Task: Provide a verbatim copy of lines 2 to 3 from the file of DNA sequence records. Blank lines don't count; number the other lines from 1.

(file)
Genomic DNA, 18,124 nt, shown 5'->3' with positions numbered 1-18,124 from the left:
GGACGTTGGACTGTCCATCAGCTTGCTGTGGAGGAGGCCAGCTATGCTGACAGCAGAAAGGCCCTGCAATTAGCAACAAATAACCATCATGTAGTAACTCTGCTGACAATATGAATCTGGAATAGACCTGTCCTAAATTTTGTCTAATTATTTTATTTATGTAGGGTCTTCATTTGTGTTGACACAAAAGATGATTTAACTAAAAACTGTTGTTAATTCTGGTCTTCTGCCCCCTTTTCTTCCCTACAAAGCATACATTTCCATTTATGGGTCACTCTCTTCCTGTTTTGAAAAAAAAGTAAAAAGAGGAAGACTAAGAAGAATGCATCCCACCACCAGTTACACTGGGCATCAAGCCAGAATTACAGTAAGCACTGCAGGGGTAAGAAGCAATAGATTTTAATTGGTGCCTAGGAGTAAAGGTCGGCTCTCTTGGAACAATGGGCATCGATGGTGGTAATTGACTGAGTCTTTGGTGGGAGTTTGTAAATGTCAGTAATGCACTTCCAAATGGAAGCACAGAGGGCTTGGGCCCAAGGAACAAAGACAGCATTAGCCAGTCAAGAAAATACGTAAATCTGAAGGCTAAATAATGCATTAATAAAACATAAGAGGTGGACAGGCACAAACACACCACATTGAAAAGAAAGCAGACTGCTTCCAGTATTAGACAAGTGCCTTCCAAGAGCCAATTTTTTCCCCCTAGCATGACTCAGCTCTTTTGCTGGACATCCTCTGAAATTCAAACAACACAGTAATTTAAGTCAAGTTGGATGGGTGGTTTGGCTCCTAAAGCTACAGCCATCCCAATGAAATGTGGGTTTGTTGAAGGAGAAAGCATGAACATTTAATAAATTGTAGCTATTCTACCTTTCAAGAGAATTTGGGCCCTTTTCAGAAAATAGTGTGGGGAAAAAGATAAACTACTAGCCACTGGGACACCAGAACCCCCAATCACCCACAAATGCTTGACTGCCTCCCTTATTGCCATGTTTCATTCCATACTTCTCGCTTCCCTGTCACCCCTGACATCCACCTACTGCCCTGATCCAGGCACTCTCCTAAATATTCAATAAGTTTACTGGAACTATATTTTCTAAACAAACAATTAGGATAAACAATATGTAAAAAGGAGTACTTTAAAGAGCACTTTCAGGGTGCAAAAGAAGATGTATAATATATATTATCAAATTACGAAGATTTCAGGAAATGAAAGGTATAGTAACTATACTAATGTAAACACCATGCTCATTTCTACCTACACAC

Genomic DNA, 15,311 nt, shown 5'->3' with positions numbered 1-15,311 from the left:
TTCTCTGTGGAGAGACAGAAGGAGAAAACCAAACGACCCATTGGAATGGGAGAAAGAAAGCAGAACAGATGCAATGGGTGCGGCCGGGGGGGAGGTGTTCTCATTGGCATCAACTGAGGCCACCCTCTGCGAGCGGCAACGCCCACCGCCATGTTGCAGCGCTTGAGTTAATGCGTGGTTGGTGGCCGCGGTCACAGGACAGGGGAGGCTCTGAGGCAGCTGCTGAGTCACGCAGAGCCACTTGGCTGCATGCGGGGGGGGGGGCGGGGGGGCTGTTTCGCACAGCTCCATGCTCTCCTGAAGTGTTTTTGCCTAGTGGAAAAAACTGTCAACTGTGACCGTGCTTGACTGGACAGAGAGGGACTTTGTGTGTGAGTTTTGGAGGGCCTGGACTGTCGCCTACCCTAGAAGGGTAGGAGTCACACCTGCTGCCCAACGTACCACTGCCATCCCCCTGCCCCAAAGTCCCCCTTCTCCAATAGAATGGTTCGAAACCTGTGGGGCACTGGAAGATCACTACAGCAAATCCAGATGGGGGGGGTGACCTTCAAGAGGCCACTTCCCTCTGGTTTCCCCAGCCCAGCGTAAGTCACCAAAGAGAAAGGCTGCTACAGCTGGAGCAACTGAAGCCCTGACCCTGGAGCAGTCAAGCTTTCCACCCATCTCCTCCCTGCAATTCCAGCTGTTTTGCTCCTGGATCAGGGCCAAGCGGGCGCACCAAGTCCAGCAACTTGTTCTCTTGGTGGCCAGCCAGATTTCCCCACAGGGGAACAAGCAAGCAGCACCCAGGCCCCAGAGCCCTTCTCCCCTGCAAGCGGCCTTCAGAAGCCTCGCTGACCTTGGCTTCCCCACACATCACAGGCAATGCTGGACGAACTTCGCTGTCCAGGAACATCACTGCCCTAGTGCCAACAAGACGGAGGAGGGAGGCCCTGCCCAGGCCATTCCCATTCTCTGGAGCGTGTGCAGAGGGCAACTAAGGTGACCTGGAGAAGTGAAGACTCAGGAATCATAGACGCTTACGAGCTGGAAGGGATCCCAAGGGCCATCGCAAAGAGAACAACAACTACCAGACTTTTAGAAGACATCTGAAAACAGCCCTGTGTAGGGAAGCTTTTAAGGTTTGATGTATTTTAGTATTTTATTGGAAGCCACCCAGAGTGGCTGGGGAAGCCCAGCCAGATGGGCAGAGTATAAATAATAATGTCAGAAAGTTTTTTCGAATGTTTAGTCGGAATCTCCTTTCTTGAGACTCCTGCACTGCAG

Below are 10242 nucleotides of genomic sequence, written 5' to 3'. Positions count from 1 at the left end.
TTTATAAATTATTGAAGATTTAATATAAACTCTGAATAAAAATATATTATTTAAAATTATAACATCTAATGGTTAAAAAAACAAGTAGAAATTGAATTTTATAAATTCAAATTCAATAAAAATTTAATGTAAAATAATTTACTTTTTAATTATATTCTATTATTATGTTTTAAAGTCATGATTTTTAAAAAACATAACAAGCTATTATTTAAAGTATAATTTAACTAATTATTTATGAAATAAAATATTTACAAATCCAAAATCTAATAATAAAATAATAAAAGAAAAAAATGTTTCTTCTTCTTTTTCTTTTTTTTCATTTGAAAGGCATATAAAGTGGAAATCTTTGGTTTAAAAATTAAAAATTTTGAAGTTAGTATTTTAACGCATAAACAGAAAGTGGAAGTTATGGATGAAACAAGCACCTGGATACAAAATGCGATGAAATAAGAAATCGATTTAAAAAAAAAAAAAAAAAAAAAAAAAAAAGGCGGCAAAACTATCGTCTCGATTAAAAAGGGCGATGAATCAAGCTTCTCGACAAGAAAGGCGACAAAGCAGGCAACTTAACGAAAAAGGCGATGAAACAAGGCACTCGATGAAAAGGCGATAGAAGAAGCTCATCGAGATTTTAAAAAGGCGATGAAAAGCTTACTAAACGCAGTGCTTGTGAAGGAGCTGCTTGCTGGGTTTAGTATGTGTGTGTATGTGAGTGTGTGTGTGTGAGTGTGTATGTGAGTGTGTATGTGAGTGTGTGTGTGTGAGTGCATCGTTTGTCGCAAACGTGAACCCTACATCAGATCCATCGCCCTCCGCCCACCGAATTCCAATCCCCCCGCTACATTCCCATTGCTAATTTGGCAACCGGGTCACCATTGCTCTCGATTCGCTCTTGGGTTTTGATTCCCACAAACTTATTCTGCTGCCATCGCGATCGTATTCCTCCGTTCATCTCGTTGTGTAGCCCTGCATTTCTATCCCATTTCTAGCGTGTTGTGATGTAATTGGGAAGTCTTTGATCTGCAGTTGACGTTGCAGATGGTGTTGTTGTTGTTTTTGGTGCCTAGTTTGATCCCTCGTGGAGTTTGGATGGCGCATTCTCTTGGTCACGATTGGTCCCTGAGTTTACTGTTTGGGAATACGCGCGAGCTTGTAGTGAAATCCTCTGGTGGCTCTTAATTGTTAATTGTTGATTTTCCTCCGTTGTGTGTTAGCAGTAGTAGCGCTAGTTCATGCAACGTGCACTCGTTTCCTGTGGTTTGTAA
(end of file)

GGACGTTGGACTGTCCATCAGCTTGCTGTGGAGGAGGCCAGCTATGCTGACAGCAGAAAGGCCCTGCAATTAGCAACAAATAACCATCATGTAGTAACTCTGCTGACAATATGAATCTGGAATAGACCTGTCCTAAATTTTGTCTAATTATTTTATTTATGTAGGGTCTTCATTTGTGTTGACACAAAAGATGATTTAACTAAAAACTGTTGTTAATTCTGGTCTTCTGCCCCCTTTTCTTCCCTACAAAGCATACATTTCCATTTATGGGTCACTCTCTTCCTGTTTTGAAAAAAAAGTAAAAAGAGGAAGACTAAGAAGAATGCATCCCACCACCAGTTACACTGGGCATCAAGCCAGAATTACAGTAAGCACTGCAGGGGTAAGAAGCAATAGATTTTAATTGGTGCCTAGGAGTAAAGGTCGGCTCTCTTGGAACAATGGGCATCGATGGTGGTAATTGACTGAGTCTTTGGTGGGAGTTTGTAAATGTCAGTAATGCACTTCCAAATGGAAGCACAGAGGGCTTGGGCCCAAGGAACAAAGACAGCATTAGCCAGTCAAGAAAATACGTAAATCTGAAGGCTAAATAATGCATTAATAAAACATAAGAGGTGGACAGGCACAAACACACCACATTGAAAAGAAAGCAGACTGCTTCCAGTATTAGACAAGTGCCTTCCAAGAGCCAATTTTTTCCCCCTAGCATGACTCAGCTCTTTTGCTGGACATCCTCTGAAATTCAAACAACACAGTAATTTAAGTCAAGTTGGATGGGTGGTTTGGCTCCTAAAGCTACAGCCATCCCAATGAAATGTGGGTTTGTTGAAGGAGAAAGCATGAACATTTAATAAATTGTAGCTATTCTACCTTTCAAGAGAATTTGGGCCCTTTTCAGAAAATAGTGTGGGGAAAAAGATAAACTACTAGCCACTGGGACACCAGAACCCCCAATCACCCACAAATGCTTGACTGCCTCCCTTATTGCCATGTTTCATTCCATACTTCTCGCTTCCCTGTCACCCCTGACATCCACCTACTGCCCTGATCCAGGCACTCTCCTAAATATTCAATAAGTTTACTGGAACTATATTTTCTAAACAAACAATTAGGATAAACAATATGTAAAAAGGAGTACTTTAAAGAGCACTTTCAGGGTGCAAAAGAAGATGTATAATATATATTATCAAATTACGAAGATTTCAGGAAATGAAAGGTATAGTAACTATACTAATGTAAACACCATGCTCATTTCTACCTACACAC

Genomic DNA, 15,311 nt, shown 5'->3' with positions numbered 1-15,311 from the left: